Admitttedly the final decisions were all mine, convinced that she was the expert and I was but a layman untutored in the subtleties of  design, colour and texture. Thus every time I go into my lounge/dining area I am confronted by the error of my ways.

The carpet, thanks to its delicate structure and pallid colouring, already shows signs of wear. Dark patches and stray tufts of fabric highlight the most used areas. Its robust tightly woven jute predecessor showed few signs of use even after several years, and its shades of terracotta and red provided a welcome splash of colour as well as being far better at disguising dirt and stains.

The sofa quickly became a parking lot for an assortment of box files (research and tax returns yet to be completed), discarded jumpers (for when the day cools down), two or three paperbacks (waiting to be read), newspaper clippings (yet to be filed or discarded), several days’ worth of cryptic crosswords (slowly being completed) and a couple of cushions (where once there were several).

It is an object lesson in the shopper’s dictum, “try before you buy”.  The reason those dreamy couples are seen drifting around furniture showrooms is that they are there to sit and sample. Does my bum feel good in this?  Do my back and neck need higher support?  Big factors in comfort assessment.

No such considerations from my interior designer. No opportunity was provided to apply the comfort test. She knew what was right, ordered it and had it deposited where an ultra comfortable high-backed three-seater once held out its welcoming arms to all comers.  Along with its adjacent twin, both of which were summarily dispatched to the charity shop.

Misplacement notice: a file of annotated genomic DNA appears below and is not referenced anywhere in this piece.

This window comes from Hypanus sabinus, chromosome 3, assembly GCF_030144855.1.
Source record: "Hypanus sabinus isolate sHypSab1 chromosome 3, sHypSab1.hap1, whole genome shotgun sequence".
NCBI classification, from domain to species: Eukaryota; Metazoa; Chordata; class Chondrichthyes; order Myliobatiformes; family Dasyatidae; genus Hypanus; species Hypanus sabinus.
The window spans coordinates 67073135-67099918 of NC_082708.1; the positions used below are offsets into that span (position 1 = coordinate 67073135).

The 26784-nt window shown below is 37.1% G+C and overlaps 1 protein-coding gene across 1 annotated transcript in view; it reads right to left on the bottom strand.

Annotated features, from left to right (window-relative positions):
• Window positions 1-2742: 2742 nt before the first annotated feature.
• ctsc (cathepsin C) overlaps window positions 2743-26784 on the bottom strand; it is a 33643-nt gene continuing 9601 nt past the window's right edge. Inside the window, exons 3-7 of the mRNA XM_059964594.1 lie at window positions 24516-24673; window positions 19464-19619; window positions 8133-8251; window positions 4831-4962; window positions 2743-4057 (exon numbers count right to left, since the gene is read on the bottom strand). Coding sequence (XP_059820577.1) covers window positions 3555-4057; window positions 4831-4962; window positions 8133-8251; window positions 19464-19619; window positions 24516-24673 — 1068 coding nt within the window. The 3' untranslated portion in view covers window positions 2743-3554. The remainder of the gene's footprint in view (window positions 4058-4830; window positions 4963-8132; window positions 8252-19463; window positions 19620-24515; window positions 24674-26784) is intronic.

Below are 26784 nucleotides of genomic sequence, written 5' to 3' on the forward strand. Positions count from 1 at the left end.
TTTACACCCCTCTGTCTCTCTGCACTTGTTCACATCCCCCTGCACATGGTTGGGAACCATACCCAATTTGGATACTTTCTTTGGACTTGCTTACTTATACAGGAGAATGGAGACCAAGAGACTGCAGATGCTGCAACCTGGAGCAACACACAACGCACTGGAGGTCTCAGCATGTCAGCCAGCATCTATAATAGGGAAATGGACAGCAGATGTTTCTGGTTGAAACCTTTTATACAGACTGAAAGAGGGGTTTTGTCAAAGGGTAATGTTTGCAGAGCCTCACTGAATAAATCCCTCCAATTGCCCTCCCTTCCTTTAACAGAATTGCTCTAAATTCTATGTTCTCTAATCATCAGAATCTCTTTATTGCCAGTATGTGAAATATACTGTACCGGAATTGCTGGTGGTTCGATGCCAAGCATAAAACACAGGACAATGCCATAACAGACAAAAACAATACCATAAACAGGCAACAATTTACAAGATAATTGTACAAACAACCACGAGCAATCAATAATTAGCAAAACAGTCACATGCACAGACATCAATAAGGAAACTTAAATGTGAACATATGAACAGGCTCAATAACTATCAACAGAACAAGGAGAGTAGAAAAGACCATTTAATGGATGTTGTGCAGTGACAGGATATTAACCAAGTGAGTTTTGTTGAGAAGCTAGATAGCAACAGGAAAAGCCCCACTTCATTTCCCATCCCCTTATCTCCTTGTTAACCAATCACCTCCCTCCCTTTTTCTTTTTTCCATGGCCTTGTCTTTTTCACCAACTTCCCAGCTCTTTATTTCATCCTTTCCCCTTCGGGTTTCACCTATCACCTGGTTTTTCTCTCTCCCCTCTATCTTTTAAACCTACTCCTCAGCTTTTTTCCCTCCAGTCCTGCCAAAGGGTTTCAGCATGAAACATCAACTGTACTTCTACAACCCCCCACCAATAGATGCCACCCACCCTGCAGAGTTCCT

Until fairly recently, any seating space the sofa offered was further reduced by the presence of a veritable heap of cushions; I lost count of how many as they seemed to multiply overnight.  But Designer Woman decreed the dull gold was preferable to the squares of dark red they replaced.  Items that she actually sneered at without a thought for their feelings, or mine.

The needless newcomers were a decor imperative.

Fortunately I was eventually struck down by a bad fit of Kondo-itis and hurled most of them out of sight and into a garbage bag. But the sofa remains, unloved and unused, a bloody uncomfortable testament to the interior design credo of looks before comfort.

Elsewhere there is an obvious excess of casual tables of varying heights, chunky and in a light oak. Good for resting coffee cups, TV remotes, newspapers and magazines, spare change, house keys and other odds and sods. Another result of giving priority to appearance above need.